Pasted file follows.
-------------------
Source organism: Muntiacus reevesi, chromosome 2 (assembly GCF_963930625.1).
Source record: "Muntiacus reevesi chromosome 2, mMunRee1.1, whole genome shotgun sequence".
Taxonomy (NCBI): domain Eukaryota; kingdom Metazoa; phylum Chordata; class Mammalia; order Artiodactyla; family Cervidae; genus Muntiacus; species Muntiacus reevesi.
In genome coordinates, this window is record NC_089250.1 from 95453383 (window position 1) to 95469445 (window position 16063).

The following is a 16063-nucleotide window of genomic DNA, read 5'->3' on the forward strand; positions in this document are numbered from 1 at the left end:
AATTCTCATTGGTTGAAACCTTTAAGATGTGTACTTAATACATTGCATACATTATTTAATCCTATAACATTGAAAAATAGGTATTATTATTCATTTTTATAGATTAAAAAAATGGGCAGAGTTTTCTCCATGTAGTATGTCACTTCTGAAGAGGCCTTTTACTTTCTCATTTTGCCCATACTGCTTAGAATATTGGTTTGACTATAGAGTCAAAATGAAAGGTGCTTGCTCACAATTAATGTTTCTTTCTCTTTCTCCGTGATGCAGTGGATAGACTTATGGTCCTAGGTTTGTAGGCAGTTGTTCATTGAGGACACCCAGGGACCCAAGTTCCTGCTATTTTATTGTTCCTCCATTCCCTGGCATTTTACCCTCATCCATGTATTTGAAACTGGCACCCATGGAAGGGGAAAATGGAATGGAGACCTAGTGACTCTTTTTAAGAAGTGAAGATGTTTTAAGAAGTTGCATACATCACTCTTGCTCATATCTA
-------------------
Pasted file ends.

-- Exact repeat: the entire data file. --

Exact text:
Source organism: Muntiacus reevesi, chromosome 2 (assembly GCF_963930625.1).
Source record: "Muntiacus reevesi chromosome 2, mMunRee1.1, whole genome shotgun sequence".
Taxonomy (NCBI): domain Eukaryota; kingdom Metazoa; phylum Chordata; class Mammalia; order Artiodactyla; family Cervidae; genus Muntiacus; species Muntiacus reevesi.
In genome coordinates, this window is record NC_089250.1 from 95453383 (window position 1) to 95469445 (window position 16063).

The following is a 16063-nucleotide window of genomic DNA, read 5'->3' on the forward strand; positions in this document are numbered from 1 at the left end:
AATTCTCATTGGTTGAAACCTTTAAGATGTGTACTTAATACATTGCATACATTATTTAATCCTATAACATTGAAAAATAGGTATTATTATTCATTTTTATAGATTAAAAAAATGGGCAGAGTTTTCTCCATGTAGTATGTCACTTCTGAAGAGGCCTTTTACTTTCTCATTTTGCCCATACTGCTTAGAATATTGGTTTGACTATAGAGTCAAAATGAAAGGTGCTTGCTCACAATTAATGTTTCTTTCTCTTTCTCCGTGATGCAGTGGATAGACTTATGGTCCTAGGTTTGTAGGCAGTTGTTCATTGAGGACACCCAGGGACCCAAGTTCCTGCTATTTTATTGTTCCTCCATTCCCTGGCATTTTACCCTCATCCATGTATTTGAAACTGGCACCCATGGAAGGGGAAAATGGAATGGAGACCTAGTGACTCTTTTTAAGAAGTGAAGATGTTTTAAGAAGTTGCATACATCACTCTTGCTCATATCTA